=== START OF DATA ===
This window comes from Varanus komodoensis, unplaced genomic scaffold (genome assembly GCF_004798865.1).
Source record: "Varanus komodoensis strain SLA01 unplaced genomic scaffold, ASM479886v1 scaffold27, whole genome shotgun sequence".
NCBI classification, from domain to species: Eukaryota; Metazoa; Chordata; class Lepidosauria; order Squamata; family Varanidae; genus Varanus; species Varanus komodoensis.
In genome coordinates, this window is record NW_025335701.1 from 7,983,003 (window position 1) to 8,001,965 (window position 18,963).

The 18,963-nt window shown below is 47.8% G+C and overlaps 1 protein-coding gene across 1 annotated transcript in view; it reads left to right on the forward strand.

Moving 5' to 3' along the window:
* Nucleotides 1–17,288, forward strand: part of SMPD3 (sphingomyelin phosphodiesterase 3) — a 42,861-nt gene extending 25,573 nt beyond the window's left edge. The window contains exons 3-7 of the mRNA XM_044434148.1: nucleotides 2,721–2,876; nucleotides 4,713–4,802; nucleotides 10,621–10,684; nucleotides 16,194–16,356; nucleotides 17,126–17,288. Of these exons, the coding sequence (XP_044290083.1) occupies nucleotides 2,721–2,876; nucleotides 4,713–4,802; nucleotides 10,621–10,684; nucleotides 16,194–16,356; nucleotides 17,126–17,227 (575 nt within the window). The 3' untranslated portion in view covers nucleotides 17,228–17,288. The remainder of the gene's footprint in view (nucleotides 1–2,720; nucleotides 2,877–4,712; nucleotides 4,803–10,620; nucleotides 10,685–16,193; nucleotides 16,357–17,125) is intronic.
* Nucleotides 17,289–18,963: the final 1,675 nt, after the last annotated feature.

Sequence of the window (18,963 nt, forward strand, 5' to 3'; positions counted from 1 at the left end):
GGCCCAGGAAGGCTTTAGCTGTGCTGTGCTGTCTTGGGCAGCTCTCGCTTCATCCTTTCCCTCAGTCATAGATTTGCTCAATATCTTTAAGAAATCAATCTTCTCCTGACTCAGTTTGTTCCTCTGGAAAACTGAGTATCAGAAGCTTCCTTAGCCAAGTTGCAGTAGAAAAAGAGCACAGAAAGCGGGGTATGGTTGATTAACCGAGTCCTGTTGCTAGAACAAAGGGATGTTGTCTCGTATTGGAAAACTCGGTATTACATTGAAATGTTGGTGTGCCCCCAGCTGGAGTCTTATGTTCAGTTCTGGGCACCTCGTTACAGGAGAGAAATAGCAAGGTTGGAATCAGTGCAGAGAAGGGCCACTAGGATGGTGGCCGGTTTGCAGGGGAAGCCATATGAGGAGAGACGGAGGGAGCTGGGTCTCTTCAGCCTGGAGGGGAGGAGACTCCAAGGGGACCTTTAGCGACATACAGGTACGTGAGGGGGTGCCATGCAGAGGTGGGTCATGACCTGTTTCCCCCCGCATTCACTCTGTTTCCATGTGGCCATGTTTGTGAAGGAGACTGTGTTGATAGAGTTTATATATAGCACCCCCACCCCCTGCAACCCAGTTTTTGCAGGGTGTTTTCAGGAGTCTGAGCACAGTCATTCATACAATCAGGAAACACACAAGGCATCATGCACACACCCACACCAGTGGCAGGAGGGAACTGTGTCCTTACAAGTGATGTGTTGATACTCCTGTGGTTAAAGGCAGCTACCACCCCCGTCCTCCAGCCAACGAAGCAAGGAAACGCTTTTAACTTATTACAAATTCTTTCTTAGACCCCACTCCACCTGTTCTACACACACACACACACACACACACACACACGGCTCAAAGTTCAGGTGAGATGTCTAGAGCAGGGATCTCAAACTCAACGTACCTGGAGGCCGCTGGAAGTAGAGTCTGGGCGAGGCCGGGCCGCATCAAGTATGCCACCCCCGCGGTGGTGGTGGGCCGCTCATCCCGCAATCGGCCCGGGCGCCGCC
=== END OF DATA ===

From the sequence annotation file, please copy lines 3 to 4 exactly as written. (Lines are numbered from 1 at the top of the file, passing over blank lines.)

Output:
NCBI classification, from domain to species: Eukaryota; Metazoa; Chordata; class Lepidosauria; order Squamata; family Varanidae; genus Varanus; species Varanus komodoensis.
In genome coordinates, this window is record NW_025335701.1 from 7,983,003 (window position 1) to 8,001,965 (window position 18,963).